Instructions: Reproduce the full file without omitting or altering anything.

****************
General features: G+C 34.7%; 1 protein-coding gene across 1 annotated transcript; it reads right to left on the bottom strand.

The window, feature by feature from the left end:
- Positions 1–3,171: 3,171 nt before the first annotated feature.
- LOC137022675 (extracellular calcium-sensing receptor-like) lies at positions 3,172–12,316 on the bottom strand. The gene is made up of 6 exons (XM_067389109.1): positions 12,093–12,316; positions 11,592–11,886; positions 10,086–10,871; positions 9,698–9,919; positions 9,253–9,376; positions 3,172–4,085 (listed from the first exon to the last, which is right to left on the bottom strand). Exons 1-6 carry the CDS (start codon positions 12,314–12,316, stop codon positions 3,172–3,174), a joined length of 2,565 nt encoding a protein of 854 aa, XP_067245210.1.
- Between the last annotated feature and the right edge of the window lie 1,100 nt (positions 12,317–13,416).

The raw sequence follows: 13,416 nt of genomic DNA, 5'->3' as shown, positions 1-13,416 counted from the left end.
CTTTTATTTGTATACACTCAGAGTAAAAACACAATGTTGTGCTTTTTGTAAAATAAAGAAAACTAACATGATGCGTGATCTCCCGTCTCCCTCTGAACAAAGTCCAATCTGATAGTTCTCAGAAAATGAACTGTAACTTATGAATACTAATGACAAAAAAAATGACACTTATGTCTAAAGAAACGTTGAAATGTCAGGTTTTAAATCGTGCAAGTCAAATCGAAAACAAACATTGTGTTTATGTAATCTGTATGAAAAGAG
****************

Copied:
General features: G+C 34.7%; 1 protein-coding gene across 1 annotated transcript; it reads right to left on the bottom strand.

The window, feature by feature from the left end:
- Positions 1–3,171: 3,171 nt before the first annotated feature.
- LOC137022675 (extracellular calcium-sensing receptor-like) lies at positions 3,172–12,316 on the bottom strand. The gene is made up of 6 exons (XM_067389109.1): positions 12,093–12,316; positions 11,592–11,886; positions 10,086–10,871; positions 9,698–9,919; positions 9,253–9,376; positions 3,172–4,085 (listed from the first exon to the last, which is right to left on the bottom strand). Exons 1-6 carry the CDS (start codon positions 12,314–12,316, stop codon positions 3,172–3,174), a joined length of 2,565 nt encoding a protein of 854 aa, XP_067245210.1.
- Between the last annotated feature and the right edge of the window lie 1,100 nt (positions 12,317–13,416).

The raw sequence follows: 13,416 nt of genomic DNA, 5'->3' as shown, positions 1-13,416 counted from the left end.
CTTTTATTTGTATACACTCAGAGTAAAAACACAATGTTGTGCTTTTTGTAAAATAAAGAAAACTAACATGATGCGTGATCTCCCGTCTCCCTCTGAACAAAGTCCAATCTGATAGTTCTCAGAAAATGAACTGTAACTTATGAATACTAATGACAAAAAAAATGACACTTATGTCTAAAGAAACGTTGAAATGTCAGGTTTTAAATCGTGCAAGTCAAATCGAAAACAAACATTGTGTTTATGTAATCTGTATGAAAAGAG